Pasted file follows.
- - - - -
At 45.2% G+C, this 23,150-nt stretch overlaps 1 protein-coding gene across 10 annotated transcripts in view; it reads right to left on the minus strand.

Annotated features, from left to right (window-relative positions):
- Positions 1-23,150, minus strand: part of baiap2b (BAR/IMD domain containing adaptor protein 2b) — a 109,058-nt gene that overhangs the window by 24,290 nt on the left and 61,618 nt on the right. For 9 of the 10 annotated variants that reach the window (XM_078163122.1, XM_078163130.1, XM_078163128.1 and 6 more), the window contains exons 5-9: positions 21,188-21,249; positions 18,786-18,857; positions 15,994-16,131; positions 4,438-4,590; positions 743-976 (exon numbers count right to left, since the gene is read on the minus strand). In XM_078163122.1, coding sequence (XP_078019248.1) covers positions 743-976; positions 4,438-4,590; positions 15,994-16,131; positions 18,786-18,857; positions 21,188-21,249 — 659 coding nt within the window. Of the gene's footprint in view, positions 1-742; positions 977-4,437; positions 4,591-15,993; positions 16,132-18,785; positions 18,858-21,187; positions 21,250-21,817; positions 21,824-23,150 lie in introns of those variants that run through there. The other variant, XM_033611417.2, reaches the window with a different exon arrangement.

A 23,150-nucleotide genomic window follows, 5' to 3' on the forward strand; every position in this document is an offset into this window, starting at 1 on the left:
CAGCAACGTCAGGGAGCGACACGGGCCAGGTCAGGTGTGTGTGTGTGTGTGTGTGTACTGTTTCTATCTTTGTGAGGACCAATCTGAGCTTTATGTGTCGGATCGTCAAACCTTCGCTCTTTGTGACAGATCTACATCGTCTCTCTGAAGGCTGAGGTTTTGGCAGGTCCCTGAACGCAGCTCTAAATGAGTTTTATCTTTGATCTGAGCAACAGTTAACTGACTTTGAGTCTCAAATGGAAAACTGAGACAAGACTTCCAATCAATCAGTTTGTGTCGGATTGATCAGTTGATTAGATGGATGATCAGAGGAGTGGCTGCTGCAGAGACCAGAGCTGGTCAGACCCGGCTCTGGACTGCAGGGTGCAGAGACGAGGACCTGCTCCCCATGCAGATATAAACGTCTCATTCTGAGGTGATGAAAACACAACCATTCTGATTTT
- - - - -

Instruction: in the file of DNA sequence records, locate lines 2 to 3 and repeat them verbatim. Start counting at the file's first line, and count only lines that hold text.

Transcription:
Annotated features, from left to right (window-relative positions):
- Positions 1-23,150, minus strand: part of baiap2b (BAR/IMD domain containing adaptor protein 2b) — a 109,058-nt gene that overhangs the window by 24,290 nt on the left and 61,618 nt on the right. For 9 of the 10 annotated variants that reach the window (XM_078163122.1, XM_078163130.1, XM_078163128.1 and 6 more), the window contains exons 5-9: positions 21,188-21,249; positions 18,786-18,857; positions 15,994-16,131; positions 4,438-4,590; positions 743-976 (exon numbers count right to left, since the gene is read on the minus strand). In XM_078163122.1, coding sequence (XP_078019248.1) covers positions 743-976; positions 4,438-4,590; positions 15,994-16,131; positions 18,786-18,857; positions 21,188-21,249 — 659 coding nt within the window. Of the gene's footprint in view, positions 1-742; positions 977-4,437; positions 4,591-15,993; positions 16,132-18,785; positions 18,858-21,187; positions 21,250-21,817; positions 21,824-23,150 lie in introns of those variants that run through there. The other variant, XM_033611417.2, reaches the window with a different exon arrangement.